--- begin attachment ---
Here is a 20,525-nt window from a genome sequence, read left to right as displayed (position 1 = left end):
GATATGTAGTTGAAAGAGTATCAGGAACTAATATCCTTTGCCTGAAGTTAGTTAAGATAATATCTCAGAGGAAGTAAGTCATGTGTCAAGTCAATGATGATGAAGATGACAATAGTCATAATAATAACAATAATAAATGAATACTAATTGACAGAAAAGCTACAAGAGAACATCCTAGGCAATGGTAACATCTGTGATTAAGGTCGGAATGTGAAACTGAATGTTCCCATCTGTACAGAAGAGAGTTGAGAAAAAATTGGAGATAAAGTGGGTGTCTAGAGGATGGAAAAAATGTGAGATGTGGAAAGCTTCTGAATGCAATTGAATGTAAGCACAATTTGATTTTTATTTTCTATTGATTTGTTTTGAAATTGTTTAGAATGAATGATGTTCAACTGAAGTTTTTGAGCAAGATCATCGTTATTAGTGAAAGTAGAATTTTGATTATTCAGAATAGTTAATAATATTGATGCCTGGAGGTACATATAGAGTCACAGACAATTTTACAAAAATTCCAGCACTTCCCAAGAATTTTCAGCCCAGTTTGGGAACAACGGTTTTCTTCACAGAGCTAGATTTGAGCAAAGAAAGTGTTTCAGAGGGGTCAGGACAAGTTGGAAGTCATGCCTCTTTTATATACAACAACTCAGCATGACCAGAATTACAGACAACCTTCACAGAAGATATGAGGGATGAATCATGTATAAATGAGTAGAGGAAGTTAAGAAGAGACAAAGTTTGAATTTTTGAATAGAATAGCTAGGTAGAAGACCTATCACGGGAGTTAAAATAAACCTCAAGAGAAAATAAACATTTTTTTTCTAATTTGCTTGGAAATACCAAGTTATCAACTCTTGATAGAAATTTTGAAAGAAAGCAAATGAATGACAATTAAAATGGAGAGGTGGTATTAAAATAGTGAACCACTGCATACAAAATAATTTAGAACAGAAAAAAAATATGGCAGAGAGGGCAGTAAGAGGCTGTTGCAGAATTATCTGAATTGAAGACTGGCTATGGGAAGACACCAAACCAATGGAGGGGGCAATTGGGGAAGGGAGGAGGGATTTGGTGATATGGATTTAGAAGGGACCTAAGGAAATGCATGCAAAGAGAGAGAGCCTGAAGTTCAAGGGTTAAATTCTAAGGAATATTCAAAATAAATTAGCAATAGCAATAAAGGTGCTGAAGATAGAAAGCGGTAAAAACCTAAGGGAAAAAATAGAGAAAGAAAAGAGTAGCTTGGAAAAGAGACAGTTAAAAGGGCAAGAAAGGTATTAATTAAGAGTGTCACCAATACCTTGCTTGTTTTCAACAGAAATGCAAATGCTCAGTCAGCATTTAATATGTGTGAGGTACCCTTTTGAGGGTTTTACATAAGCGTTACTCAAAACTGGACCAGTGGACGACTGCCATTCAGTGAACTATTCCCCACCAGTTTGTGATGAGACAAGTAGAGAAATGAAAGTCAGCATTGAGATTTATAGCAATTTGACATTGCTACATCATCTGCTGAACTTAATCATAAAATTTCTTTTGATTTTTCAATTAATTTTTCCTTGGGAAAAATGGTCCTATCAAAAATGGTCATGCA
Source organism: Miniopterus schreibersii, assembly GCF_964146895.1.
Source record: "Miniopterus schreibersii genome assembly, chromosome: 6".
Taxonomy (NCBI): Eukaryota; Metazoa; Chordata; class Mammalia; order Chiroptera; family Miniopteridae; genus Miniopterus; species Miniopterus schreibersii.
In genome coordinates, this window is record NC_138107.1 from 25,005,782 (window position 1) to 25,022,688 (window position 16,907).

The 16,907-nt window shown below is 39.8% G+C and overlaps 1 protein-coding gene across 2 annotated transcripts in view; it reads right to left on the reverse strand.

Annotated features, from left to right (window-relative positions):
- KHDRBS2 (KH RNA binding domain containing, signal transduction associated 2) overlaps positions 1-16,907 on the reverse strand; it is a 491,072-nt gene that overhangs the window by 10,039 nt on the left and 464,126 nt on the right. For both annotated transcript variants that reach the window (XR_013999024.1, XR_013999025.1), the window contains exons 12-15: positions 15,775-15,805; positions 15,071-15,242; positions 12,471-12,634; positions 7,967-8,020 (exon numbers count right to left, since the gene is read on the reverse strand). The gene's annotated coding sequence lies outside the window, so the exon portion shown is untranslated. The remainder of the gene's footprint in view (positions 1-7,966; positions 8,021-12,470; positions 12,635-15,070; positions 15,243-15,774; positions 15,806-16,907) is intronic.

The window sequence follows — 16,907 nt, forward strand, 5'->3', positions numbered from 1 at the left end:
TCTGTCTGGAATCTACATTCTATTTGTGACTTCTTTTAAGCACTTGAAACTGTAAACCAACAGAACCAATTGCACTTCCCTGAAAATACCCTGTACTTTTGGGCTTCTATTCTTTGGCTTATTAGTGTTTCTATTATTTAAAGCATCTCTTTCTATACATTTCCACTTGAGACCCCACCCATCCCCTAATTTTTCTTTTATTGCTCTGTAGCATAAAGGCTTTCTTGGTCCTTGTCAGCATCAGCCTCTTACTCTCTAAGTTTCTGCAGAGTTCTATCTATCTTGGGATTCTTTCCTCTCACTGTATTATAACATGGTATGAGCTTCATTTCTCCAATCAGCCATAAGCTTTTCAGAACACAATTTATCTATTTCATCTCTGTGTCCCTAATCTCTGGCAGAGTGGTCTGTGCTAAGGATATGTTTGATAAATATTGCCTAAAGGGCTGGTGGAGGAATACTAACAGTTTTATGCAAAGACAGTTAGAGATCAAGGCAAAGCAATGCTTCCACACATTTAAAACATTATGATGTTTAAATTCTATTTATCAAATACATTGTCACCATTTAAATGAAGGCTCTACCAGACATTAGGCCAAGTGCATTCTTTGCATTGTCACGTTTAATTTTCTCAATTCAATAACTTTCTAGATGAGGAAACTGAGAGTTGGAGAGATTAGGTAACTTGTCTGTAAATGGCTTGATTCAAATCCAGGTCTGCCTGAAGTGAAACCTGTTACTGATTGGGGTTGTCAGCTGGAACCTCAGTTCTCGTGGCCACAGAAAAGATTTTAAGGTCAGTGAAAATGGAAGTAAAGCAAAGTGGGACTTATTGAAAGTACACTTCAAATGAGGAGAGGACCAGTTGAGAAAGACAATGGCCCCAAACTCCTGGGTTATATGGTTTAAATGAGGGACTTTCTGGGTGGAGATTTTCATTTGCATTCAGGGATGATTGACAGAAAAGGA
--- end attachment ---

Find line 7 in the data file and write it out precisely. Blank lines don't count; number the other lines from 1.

The 16,907-nt window shown below is 39.8% G+C and overlaps 1 protein-coding gene across 2 annotated transcripts in view; it reads right to left on the reverse strand.